Popular Posts

Thursday, June 2, 2011

Minding the Gap

It's a curious existential moment when you see a beloved old friend after a gap of many years.

There's a kind of time lapse effect that happens in my brain, at least, when the vision of my old friend before me is overlaid on the loved memory-image I've carried around in the intervening years. Your mind, well mine at least, spends some time simultaneously entertaining two hypotheses of what must be there  beyond the image in my retina. And during that time, your mind (mine again) does what it does between frames of an animated cartoon--fills in the action. I see them age, in time-lapse, before me. It creates a sharp, tender shock.

Where a person ends and where his friend begins is never entirely clear. Relationship is alchemy.

It is at such moment when you realize that this life is made precious chiefly by those with whom we are privileged to share it. This privilege is only partly earned; it is mostly, I think, a gift.

Yesterday was the occasion of the retirement of one who has been my oldest, continuing, deep friendship in the UK. Those assembled were an old crowd of friends who started working together, when we were a generation younger. We built careers together, created and raised children, travelled together, and shared the myriad tiny triumphs and the inevitable personal failures that make up the rich pattern of any normal life. The pub rang all evening with the rich laughter of remembering. Wine flowed, and we broke bread. And that communion was not the end of the sacramental dimension of the evening.

Every meal shared in joy and generosity is a communion.

Many were with partners different from those we began with, and many who would have been there, had moved on to other climes and lives, as I have done. And so I thought it fitting, when toasting-time was ripe, to lift one "To absent friends."

"Absent friends". How that phrase stuck with me as I rode the train home to Manchester, which is soon to my home no longer, in a few days. Travelling, moving, and self-imposed exiles are often called "the curse of the Celt", and I've got it in spades. There as a lot of love in the room last night, but the truth is I have been a absent friend to these, and to more than these, and last night's reunion brought that home. Absence made a lot of hearts grow fonder, and the occasion and the wine helped too.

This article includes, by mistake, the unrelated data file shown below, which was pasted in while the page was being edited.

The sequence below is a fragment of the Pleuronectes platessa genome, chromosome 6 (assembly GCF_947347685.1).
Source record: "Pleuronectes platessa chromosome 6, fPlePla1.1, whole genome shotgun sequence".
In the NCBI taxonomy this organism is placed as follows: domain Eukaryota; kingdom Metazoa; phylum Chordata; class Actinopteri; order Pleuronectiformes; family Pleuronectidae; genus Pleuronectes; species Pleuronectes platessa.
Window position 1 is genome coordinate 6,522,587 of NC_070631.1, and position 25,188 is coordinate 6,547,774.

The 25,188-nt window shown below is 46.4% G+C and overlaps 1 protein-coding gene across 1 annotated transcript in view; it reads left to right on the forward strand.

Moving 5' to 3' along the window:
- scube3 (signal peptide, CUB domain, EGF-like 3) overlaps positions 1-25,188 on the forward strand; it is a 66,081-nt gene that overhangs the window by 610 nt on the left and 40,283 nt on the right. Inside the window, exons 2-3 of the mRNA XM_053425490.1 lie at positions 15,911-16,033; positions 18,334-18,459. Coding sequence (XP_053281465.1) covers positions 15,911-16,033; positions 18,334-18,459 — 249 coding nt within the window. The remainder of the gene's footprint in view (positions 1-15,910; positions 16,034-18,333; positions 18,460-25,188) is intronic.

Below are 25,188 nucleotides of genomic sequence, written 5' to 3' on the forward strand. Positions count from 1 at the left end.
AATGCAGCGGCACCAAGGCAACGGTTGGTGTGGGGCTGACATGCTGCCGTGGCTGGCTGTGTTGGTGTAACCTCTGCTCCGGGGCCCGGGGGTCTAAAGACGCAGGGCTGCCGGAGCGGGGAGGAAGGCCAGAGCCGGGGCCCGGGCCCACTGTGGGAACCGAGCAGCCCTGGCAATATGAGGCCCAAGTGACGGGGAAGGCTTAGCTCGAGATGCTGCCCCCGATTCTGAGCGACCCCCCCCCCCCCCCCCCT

An awareness of what is missing

As every psychologist knows, memory has a in-built prestige-enhancing function, a mechanism by which the terrors fade, the joys remain and are morphed into a personal hagiography. We remember our kids talking earlier, the travels more joyous and not at all dull or difficult, and perhaps even the role we played in people's lives more central or essential. But we can remember things in no other way, at least not without professional help and careful reconstruction. What I remember feels real, so that's how I take it.

The memories I've hoarded from our shared past, along with a steamer trunk of hard-copy photographs, are  no substitute for being there, and the wide gaps of time since we were dissevered, I from them, serve to remind that NOW is ever the only time we really actually live in. The rest is a story.

Don't misunderstand--last night was a rare joy. But I also got the sense during the prolonged hugs goodbye that more of us than just me wanted to have a good hard sob about where the years had gone, and how now as retirement, and the only possible end of retirement, begins to loom for us all, that we want another crack at doing over and doing BETTER the friendships that had so sustained us during a time in our lives when we were young and had the whole future--that which we now grow old in--ahead of us.

Listen to this is you can:

1 comment:

  1. can't see what I'm typing through the tears. Love you, miss you, and treasure the friendships we all share. It is special and rare, and I think we're all so lucky to have this as a framework for our lives xx